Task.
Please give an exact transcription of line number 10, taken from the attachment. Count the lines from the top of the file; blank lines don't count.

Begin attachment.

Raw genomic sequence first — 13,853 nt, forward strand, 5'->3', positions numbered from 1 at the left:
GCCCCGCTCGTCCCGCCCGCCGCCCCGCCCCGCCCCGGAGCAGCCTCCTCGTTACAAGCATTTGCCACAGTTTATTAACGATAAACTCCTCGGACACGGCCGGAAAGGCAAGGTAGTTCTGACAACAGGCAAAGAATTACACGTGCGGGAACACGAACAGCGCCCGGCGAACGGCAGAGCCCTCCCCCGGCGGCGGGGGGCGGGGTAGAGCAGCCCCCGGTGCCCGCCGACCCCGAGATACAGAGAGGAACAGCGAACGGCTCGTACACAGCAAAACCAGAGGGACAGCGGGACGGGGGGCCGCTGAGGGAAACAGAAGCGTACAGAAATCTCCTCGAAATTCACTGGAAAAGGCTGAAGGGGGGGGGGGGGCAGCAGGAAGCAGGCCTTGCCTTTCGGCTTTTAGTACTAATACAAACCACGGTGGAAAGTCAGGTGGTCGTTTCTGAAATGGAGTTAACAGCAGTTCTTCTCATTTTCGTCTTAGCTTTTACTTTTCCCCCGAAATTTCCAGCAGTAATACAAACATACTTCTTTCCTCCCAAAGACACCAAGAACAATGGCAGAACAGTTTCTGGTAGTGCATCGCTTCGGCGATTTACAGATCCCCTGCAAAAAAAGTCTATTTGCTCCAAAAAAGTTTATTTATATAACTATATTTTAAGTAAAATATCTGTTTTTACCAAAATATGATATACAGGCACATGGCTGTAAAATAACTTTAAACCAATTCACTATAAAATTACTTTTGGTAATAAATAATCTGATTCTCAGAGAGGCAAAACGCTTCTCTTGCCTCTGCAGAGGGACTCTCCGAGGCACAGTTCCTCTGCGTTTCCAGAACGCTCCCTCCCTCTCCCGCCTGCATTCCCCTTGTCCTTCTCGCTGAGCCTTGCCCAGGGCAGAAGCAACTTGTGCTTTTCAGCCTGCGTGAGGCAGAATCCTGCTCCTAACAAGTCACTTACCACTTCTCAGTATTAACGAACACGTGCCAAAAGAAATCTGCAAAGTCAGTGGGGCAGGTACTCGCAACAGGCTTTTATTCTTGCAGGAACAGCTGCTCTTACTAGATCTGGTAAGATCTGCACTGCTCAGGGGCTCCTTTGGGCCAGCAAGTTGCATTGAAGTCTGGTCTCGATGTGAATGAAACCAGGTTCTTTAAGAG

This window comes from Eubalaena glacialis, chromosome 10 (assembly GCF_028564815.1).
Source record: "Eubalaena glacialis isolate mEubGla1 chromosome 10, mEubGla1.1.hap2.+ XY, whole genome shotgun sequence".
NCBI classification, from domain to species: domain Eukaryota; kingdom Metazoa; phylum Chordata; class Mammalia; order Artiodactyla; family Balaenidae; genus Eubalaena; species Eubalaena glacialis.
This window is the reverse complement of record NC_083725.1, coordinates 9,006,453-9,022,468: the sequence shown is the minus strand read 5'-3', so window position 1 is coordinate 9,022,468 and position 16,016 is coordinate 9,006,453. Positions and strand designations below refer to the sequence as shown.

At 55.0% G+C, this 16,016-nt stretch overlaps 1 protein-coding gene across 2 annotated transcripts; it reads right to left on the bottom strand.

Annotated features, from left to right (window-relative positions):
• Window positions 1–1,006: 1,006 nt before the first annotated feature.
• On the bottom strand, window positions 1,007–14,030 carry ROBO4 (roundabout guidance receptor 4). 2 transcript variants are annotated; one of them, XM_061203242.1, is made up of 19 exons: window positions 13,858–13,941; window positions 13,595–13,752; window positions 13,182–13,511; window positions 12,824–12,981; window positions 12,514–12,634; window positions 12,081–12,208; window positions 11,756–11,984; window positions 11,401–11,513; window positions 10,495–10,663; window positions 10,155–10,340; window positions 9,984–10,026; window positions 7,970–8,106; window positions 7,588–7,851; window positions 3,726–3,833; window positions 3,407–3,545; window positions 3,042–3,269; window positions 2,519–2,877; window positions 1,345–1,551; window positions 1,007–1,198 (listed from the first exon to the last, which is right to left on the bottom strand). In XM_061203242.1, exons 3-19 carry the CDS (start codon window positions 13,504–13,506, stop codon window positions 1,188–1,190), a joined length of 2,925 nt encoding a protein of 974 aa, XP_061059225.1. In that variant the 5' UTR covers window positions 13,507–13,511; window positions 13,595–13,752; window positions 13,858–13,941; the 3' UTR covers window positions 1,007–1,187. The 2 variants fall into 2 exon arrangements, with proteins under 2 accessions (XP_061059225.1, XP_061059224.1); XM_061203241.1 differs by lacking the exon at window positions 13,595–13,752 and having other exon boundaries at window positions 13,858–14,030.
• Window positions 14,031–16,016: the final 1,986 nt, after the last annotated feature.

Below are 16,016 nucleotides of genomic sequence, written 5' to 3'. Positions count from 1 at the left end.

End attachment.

• On the bottom strand, window positions 1,007–14,030 carry ROBO4 (roundabout guidance receptor 4). 2 transcript variants are annotated; one of them, XM_061203242.1, is made up of 19 exons: window positions 13,858–13,941; window positions 13,595–13,752; window positions 13,182–13,511; window positions 12,824–12,981; window positions 12,514–12,634; window positions 12,081–12,208; window positions 11,756–11,984; window positions 11,401–11,513; window positions 10,495–10,663; window positions 10,155–10,340; window positions 9,984–10,026; window positions 7,970–8,106; window positions 7,588–7,851; window positions 3,726–3,833; window positions 3,407–3,545; window positions 3,042–3,269; window positions 2,519–2,877; window positions 1,345–1,551; window positions 1,007–1,198 (listed from the first exon to the last, which is right to left on the bottom strand). In XM_061203242.1, exons 3-19 carry the CDS (start codon window positions 13,504–13,506, stop codon window positions 1,188–1,190), a joined length of 2,925 nt encoding a protein of 974 aa, XP_061059225.1. In that variant the 5' UTR covers window positions 13,507–13,511; window positions 13,595–13,752; window positions 13,858–13,941; the 3' UTR covers window positions 1,007–1,187. The 2 variants fall into 2 exon arrangements, with proteins under 2 accessions (XP_061059225.1, XP_061059224.1); XM_061203241.1 differs by lacking the exon at window positions 13,595–13,752 and having other exon boundaries at window positions 13,858–14,030.